For up to date, journey specific health advice, consult your GP. You might also like to visit fitfortravel.nhs.uk
Most health problems are minor stomach complaints. Wash hands regularly. Exercise reasonable caution when eating: avoid undercooked or reheated meats and fish, drink bottled water and make sure that ice is made from purified water.
Diarrhea and Intestinal Problems – few visitors to Chile experience anything other than run-of-the-mill traveler’s stomach in reaction to unfamiliar foods and any microorganisms in them.
Chile’s tap water is clean and safe to drink; however, a small percentage of travelers with delicate stomachs report having experienced tummy upsets.
Bottled mineral water is widely available throughout Chile if you’d rather not take any chances.
Do not under any circumstances drink tap water in San Pedro de Atacama.
Other things to guard against are sunburn and dehydration.
Insects can be a nuisance in some areas, notably around Puerto Varas and the southern Lake District in February. A DEET based repellent is worth taking.
When travelling In northern Chile some people may suffer the affects of altitude sickness ?Soroche?. It?s caused by the lack of oxygen in the thin mountain air.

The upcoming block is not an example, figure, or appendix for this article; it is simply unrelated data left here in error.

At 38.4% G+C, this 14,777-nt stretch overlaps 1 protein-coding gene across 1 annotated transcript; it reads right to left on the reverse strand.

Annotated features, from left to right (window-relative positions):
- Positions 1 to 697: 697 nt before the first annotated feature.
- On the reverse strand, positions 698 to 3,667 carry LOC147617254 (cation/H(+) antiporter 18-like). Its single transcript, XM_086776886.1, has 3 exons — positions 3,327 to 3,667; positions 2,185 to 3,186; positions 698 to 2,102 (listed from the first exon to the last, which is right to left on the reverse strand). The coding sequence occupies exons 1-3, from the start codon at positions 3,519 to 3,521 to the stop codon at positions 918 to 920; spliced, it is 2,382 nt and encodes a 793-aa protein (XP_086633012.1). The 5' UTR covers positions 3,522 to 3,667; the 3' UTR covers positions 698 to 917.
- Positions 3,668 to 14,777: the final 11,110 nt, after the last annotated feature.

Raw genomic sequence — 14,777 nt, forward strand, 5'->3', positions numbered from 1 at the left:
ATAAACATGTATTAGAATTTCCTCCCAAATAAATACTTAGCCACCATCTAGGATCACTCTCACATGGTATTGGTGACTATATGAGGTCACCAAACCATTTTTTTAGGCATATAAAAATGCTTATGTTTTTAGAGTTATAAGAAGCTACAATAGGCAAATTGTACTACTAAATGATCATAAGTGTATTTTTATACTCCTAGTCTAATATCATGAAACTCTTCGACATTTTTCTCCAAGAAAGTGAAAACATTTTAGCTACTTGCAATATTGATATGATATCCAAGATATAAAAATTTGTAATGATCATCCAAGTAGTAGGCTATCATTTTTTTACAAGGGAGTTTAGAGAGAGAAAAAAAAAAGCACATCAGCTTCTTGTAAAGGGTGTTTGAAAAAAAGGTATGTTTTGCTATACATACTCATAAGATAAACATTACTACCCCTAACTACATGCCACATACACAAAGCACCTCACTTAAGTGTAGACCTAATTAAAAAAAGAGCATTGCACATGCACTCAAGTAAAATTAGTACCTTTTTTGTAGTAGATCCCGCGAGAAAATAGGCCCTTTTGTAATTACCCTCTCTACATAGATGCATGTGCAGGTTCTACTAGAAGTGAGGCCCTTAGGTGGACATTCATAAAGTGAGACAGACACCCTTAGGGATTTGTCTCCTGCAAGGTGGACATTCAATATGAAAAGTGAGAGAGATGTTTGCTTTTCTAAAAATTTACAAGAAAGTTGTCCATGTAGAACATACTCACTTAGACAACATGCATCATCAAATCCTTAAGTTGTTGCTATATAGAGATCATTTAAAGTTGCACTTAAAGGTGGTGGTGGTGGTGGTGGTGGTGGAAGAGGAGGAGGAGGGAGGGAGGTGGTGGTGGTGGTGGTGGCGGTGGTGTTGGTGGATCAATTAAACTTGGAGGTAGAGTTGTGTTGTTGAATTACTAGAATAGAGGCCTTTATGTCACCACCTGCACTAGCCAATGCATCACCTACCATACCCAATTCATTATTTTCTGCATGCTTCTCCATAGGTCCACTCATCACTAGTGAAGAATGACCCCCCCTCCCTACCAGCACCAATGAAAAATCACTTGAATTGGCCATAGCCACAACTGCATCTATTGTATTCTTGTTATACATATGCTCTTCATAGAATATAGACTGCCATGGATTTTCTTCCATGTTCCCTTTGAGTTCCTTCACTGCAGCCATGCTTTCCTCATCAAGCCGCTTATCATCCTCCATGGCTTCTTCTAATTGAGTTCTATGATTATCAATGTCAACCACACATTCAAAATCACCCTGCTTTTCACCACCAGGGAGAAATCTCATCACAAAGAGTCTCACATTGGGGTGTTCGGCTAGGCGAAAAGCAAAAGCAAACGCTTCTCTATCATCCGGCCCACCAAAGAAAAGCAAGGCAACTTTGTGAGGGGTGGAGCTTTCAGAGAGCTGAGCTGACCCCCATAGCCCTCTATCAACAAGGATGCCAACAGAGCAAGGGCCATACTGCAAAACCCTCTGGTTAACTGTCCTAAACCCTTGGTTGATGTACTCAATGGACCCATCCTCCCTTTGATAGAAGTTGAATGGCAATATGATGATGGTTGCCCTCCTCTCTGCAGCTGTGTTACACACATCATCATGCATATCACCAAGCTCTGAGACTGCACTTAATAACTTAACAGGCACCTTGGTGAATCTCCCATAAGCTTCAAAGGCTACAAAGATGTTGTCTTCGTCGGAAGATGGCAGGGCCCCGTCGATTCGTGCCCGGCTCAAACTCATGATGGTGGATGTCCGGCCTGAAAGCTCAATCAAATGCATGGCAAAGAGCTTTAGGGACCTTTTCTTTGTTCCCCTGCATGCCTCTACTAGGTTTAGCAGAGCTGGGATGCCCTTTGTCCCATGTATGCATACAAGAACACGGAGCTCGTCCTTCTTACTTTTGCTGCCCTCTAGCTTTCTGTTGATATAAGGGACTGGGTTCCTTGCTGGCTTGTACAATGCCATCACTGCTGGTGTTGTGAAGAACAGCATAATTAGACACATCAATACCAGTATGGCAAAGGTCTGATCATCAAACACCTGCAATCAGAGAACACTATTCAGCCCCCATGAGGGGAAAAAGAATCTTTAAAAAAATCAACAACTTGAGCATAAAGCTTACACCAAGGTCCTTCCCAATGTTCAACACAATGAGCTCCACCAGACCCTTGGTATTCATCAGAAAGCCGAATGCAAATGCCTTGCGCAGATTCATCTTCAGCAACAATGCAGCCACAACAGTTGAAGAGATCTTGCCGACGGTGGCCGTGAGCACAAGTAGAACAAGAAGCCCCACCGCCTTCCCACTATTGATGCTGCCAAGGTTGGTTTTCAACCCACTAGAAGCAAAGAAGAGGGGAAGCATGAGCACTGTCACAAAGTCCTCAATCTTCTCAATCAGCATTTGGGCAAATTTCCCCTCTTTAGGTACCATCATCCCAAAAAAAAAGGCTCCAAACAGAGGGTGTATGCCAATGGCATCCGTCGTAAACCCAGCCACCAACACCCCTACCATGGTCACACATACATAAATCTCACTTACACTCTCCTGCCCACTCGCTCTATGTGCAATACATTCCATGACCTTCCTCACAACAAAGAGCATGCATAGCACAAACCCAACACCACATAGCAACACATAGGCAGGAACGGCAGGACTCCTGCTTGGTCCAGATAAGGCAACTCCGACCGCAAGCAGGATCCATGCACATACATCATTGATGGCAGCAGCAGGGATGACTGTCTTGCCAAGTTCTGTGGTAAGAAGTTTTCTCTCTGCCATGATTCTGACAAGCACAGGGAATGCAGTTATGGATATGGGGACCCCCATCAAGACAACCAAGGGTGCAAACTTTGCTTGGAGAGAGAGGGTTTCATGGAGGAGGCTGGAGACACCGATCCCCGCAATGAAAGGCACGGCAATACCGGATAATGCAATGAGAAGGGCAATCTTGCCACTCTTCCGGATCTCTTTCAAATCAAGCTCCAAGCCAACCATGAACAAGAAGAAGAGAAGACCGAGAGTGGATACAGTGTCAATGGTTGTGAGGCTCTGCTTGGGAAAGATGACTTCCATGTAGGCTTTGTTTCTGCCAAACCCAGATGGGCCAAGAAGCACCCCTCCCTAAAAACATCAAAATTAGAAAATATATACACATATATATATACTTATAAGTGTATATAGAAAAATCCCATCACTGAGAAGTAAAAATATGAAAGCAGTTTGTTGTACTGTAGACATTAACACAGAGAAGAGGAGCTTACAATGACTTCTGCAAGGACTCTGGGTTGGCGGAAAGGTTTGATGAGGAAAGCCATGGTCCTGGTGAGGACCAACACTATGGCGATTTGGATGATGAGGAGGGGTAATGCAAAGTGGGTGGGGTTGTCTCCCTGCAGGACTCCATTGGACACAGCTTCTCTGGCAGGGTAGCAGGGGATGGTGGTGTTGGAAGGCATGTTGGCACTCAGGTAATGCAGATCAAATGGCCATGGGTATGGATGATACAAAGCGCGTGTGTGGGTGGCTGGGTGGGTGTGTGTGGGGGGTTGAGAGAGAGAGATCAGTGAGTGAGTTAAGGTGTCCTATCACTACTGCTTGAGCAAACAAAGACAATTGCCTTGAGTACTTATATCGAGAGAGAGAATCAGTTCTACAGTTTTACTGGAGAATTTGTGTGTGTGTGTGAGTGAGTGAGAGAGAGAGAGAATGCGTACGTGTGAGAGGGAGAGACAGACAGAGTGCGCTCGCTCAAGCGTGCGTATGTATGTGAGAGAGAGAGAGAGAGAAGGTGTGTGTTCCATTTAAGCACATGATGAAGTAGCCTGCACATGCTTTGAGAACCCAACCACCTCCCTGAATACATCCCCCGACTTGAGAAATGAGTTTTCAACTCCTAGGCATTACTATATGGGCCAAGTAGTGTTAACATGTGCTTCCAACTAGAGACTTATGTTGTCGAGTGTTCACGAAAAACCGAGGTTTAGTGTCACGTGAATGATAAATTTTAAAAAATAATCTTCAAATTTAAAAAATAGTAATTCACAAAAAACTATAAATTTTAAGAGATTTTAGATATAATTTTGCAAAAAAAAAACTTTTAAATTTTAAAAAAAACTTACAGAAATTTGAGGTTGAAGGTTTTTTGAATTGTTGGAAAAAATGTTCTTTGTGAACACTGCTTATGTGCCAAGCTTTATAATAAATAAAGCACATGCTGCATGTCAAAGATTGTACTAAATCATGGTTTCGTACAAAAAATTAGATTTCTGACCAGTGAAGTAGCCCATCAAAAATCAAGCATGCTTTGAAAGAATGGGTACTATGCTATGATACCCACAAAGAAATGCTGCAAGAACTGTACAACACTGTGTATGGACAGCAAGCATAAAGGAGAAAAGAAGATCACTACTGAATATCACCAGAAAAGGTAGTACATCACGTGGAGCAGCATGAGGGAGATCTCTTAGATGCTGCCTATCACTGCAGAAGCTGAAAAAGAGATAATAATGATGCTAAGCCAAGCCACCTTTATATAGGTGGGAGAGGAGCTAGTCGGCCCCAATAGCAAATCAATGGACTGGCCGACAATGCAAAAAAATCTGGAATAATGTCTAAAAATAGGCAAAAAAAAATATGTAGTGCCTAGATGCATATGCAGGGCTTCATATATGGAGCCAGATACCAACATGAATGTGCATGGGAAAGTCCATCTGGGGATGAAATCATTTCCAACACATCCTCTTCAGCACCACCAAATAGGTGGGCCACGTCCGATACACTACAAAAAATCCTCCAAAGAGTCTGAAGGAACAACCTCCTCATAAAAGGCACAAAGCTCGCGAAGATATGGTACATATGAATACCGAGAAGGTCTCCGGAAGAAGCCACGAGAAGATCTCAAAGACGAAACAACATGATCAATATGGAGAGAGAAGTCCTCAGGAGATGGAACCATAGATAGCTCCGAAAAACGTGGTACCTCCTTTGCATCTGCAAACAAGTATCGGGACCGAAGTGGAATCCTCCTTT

It can affect anyone, regardless of physical condition.
Symptoms include headache, shortness of breath and loss of appetite.
Drink plenty of bottled water. Walk slowly and take things at a relaxed pace. At least for your first few days avoid alcohol, smoking and heavy food.
Altitude can aggravate any pre-existing medical condition.
Travellers with heart conditions and high blood pressure should check with their doctors before undertaking travel at altitude.
The shrinking ozone layer in southern Chile has caused an onset of health problems among the citizens who live there, including increased incidents of skin cancer and cataracts.
If you are planning to travel to Patagonia, keep in mind that on “”red alert”” days (typically Sept-Nov), it’s possible to burn in 10 minutes.
If you plan to be outdoors, you need to protect yourself with sunblock, a long-sleeved shirt, a wide-brimmed hat, and sunglasses.
Chile is rife with pharmacies, and you’ll find them in odd locations, such as shopping malls and gas stations — and, strangely enough, they always seem to be packed with ailing clientele.
Many stay open 24 hours a day, and a few chains will deliver for a small fee. Chilean pharmacies sell numerous kinds of prescription drugs over the counter, including antibiotics and birth control pills.
We recommend that you use an antiseptic handwash (the sort that you rub in and it evaporates) during your travels.
If you apply the handwash in the morning and then do not wash your hands, the antiseptic continues to work.
Any time you wash your hands with water you will have to reapply.
This trick does more than anything else to avoid stomach bugs whilst on your travels.